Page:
College barriers may lead to giving up
If a student feels the path to college is closed, he or she may conclude that studying and homework are a waste of time, U.S. researchers suggest.
Mesmin Destin and Daphna Oyserman of the University of Michigan found that this mentality and lack of motivation toward school occurs in children as young as age 11.
Seventh-grade students from low-income families were either provided with information about need-based financial-aid opportunities available to them — i.e., open-path mind-set that college was a possibility for them — or information about the enormous costs associated with a college education — i.e., closed-path mind-set that college was not a viable option.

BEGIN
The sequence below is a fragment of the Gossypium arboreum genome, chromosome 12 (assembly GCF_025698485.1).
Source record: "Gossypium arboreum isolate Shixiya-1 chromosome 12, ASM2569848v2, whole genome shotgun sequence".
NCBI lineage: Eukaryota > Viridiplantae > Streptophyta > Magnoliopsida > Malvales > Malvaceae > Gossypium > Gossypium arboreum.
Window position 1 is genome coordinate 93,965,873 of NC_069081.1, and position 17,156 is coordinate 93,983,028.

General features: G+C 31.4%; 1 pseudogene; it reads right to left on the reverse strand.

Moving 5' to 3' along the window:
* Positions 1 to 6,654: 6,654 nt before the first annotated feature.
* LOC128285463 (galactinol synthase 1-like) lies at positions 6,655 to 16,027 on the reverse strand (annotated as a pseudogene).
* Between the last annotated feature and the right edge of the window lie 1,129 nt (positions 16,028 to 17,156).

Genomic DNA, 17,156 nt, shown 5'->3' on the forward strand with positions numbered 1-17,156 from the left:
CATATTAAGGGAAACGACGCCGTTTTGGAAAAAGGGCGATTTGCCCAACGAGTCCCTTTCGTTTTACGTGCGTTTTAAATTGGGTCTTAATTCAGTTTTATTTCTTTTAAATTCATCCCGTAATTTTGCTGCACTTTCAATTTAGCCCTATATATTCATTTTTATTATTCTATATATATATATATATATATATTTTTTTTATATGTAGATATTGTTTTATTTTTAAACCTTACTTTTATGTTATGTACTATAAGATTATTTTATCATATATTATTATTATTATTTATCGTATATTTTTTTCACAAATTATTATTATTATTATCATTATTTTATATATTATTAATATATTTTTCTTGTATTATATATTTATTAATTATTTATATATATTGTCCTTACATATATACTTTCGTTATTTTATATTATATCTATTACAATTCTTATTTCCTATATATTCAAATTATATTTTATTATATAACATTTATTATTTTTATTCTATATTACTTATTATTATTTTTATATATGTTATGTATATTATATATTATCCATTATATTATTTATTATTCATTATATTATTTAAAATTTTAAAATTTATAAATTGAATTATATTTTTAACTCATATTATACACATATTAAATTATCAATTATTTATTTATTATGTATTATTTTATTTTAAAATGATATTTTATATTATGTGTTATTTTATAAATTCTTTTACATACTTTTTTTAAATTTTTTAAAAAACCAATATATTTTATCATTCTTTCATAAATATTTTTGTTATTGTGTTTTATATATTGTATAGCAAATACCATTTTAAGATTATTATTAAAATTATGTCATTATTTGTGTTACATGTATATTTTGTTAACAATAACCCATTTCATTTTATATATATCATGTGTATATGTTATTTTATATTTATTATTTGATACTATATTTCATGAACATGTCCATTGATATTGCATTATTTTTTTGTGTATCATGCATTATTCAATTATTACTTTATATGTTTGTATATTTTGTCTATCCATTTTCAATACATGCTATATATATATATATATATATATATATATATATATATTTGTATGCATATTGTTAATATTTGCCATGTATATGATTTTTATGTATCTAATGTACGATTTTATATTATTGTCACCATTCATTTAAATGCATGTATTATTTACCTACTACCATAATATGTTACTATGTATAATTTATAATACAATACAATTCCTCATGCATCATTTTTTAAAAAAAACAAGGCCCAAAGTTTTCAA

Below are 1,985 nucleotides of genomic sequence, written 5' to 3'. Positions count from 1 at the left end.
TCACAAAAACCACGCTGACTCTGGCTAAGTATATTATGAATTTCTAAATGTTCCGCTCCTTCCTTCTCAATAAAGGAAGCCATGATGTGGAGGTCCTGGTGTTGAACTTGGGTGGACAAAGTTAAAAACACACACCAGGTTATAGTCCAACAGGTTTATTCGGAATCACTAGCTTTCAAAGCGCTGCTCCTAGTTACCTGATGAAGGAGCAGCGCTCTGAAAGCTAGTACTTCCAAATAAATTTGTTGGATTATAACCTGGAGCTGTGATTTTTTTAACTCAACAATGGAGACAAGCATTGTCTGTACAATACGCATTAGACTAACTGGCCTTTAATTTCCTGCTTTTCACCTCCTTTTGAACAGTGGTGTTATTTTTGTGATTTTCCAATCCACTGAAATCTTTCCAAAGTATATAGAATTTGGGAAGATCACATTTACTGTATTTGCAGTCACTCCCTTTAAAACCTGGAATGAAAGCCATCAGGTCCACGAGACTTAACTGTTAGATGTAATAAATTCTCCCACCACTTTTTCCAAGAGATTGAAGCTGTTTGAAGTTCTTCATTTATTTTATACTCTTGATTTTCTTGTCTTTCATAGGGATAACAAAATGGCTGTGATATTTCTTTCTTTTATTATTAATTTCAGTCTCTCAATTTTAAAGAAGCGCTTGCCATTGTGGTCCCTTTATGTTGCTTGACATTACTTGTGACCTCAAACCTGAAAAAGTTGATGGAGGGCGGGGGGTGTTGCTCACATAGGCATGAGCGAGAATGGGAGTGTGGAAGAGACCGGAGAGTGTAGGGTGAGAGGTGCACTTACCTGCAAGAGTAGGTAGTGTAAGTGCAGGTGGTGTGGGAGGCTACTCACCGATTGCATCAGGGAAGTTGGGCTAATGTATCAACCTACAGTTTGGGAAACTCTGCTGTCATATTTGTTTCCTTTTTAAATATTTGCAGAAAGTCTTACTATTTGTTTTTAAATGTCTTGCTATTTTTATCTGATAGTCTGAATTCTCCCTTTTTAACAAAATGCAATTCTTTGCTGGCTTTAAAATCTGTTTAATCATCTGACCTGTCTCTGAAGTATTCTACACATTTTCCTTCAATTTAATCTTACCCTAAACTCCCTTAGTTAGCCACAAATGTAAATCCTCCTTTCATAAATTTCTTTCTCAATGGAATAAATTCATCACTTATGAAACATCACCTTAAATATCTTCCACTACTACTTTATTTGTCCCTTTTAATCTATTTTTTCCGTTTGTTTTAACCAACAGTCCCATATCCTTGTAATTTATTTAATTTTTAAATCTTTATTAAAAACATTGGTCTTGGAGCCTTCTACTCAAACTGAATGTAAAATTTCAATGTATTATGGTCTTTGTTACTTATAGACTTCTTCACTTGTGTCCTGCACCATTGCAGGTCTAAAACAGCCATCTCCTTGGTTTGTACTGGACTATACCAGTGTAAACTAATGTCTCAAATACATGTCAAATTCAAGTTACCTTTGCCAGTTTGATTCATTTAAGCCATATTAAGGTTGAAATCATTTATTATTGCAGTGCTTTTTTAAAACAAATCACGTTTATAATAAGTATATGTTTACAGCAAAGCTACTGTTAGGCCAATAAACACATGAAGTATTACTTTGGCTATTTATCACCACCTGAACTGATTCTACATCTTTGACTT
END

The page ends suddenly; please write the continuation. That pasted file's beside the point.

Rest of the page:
The students then completed questionnaires about their academic goals, expected grades and how many hours they planned on studying and doing homework later that evening.
The study, published in Psychological Science, reveals that students as young as age 11, who felt that college was an option for them, expected to do better in school and planned to put more effort into studying and homework, compared to students who did not view college as a realistic possibility.
The authors said based on the study results, parents and children from low-income families
should learn about the financial accessibility of college early, before gaps in student achievement levels emerge and some fall behind.